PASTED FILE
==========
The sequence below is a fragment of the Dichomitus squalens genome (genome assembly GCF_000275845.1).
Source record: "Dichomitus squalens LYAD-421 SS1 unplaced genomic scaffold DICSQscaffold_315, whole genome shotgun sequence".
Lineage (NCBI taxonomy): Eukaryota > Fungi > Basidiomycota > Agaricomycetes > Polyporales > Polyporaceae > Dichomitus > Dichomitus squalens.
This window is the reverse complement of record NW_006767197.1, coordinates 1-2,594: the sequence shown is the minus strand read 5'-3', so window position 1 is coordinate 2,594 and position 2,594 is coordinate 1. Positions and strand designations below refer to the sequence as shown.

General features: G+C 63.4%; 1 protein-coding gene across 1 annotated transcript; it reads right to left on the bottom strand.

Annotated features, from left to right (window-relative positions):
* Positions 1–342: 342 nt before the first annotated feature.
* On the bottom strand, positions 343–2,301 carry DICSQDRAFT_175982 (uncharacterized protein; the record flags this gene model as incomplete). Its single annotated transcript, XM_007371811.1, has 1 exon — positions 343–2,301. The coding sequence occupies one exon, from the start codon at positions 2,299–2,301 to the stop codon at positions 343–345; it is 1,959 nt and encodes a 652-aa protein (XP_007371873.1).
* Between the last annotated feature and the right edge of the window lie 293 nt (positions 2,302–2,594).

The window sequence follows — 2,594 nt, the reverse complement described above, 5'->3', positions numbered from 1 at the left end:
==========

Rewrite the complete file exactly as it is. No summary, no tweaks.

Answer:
The sequence below is a fragment of the Dichomitus squalens genome (genome assembly GCF_000275845.1).
Source record: "Dichomitus squalens LYAD-421 SS1 unplaced genomic scaffold DICSQscaffold_315, whole genome shotgun sequence".
Lineage (NCBI taxonomy): Eukaryota > Fungi > Basidiomycota > Agaricomycetes > Polyporales > Polyporaceae > Dichomitus > Dichomitus squalens.
This window is the reverse complement of record NW_006767197.1, coordinates 1-2,594: the sequence shown is the minus strand read 5'-3', so window position 1 is coordinate 2,594 and position 2,594 is coordinate 1. Positions and strand designations below refer to the sequence as shown.

General features: G+C 63.4%; 1 protein-coding gene across 1 annotated transcript; it reads right to left on the bottom strand.

Annotated features, from left to right (window-relative positions):
* Positions 1–342: 342 nt before the first annotated feature.
* On the bottom strand, positions 343–2,301 carry DICSQDRAFT_175982 (uncharacterized protein; the record flags this gene model as incomplete). Its single annotated transcript, XM_007371811.1, has 1 exon — positions 343–2,301. The coding sequence occupies one exon, from the start codon at positions 2,299–2,301 to the stop codon at positions 343–345; it is 1,959 nt and encodes a 652-aa protein (XP_007371873.1).
* Between the last annotated feature and the right edge of the window lie 293 nt (positions 2,302–2,594).

The window sequence follows — 2,594 nt, the reverse complement described above, 5'->3', positions numbered from 1 at the left end: